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What are Globular Clusters?

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  • Written By: Mary McMahon
  • Edited By: O. Wallace
  • Last Modified Date: 30 November 2016
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Globular clusters are densely packed groups of stars which orbit a galactic core. In the Milky Way, over 100 globular clusters have been identified, and at one point, there were many more. These structures are the oldest structures in the galaxy, with materials which may provide information about the age of the universe in addition to adding understanding to human knowledge of the Milky Way. Some very lovely images of globular clusters taken with advanced telescopes can be found on astronomy websites.

The composition of a globular cluster can include as many as one million stars, and the structure may stretch 200 light years in diameter. The stars in the cluster tend to be most densely packed in the middle. Over time, globular clusters break up because they encounter the galactic core. Studies on these structures also seem to suggest that they are unlikely to support planetary systems, because the stars are close together enough that they could pull orbiting planets out of orbit.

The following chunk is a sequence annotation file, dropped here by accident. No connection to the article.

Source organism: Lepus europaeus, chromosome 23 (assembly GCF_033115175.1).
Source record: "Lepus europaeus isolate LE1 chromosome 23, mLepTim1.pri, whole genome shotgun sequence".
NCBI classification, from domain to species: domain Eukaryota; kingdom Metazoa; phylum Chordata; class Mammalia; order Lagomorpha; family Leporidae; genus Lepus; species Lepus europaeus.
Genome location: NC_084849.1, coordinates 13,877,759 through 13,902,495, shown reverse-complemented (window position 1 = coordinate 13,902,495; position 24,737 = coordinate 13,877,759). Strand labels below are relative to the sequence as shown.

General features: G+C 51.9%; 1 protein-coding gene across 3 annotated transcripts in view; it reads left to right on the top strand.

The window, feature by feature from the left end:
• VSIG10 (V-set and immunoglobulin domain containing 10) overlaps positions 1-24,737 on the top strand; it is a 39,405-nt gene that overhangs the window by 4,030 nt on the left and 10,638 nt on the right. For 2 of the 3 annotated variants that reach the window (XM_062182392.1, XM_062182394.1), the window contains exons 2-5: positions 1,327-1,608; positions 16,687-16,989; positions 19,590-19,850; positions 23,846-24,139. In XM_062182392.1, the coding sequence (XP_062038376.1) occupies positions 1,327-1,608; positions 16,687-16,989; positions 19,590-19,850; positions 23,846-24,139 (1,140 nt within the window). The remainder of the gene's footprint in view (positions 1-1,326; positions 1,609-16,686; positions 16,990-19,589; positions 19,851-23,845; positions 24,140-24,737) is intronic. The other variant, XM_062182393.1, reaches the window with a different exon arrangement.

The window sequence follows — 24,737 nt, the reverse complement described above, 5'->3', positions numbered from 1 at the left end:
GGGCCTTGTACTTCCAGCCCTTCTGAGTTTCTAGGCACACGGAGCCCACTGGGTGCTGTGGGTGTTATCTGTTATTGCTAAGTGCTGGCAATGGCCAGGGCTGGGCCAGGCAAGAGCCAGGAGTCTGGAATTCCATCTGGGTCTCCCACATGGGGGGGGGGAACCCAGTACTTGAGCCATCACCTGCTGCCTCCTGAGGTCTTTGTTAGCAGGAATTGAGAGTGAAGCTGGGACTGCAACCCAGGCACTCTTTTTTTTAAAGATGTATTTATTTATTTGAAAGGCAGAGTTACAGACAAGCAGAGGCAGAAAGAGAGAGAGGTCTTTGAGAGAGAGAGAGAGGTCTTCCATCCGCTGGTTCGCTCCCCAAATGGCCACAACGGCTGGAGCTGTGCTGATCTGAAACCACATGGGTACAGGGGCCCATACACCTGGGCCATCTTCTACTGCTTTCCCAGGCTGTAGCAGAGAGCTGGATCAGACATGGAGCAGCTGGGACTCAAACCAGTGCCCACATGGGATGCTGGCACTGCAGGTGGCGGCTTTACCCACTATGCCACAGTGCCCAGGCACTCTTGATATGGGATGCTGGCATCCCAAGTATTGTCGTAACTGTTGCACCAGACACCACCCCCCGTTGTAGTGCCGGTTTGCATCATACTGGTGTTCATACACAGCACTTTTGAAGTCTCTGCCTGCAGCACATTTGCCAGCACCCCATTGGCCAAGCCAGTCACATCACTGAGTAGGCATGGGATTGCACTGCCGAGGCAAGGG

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Within a globular cluster, there is minimal interstellar dust. The composition of the stars themselves also shows that they are extremely old. Information about the composition of the cluster and its contents can be obtained with imaging methods including the use of telescopes which are sensitive to x-ray, infrared, and other types of non-visible radiation. These types of observations can provide valuable data about many other objects in the universe, in addition to generating stunning visual images which often pique the public's interest in science, which is why they are used for promotional tools in programs which support scientific research.

The first recorded sighting of a globular cluster occurred in the mid 1600s, although it took longer for people to recognize that these tight points of light actually contained thousands of stars. As the resolution powers of telescopes improved, people learned more about distant objects which had been recorded and recognized, but not fully understood, by earlier generations of astronomers. Better telescopes also allowed scientists to identify more structures which had been hidden before.

Globular clusters have been recognized in other galaxies, as well. Researchers have also identified younger globular clusters, which allows them to learn more about how these structures form and how they vary over time. All of this information can be tremendously helpful for people who are trying to learn more about the origins of the universe, or who are simply interested in explaining existing phenomena in the universe.

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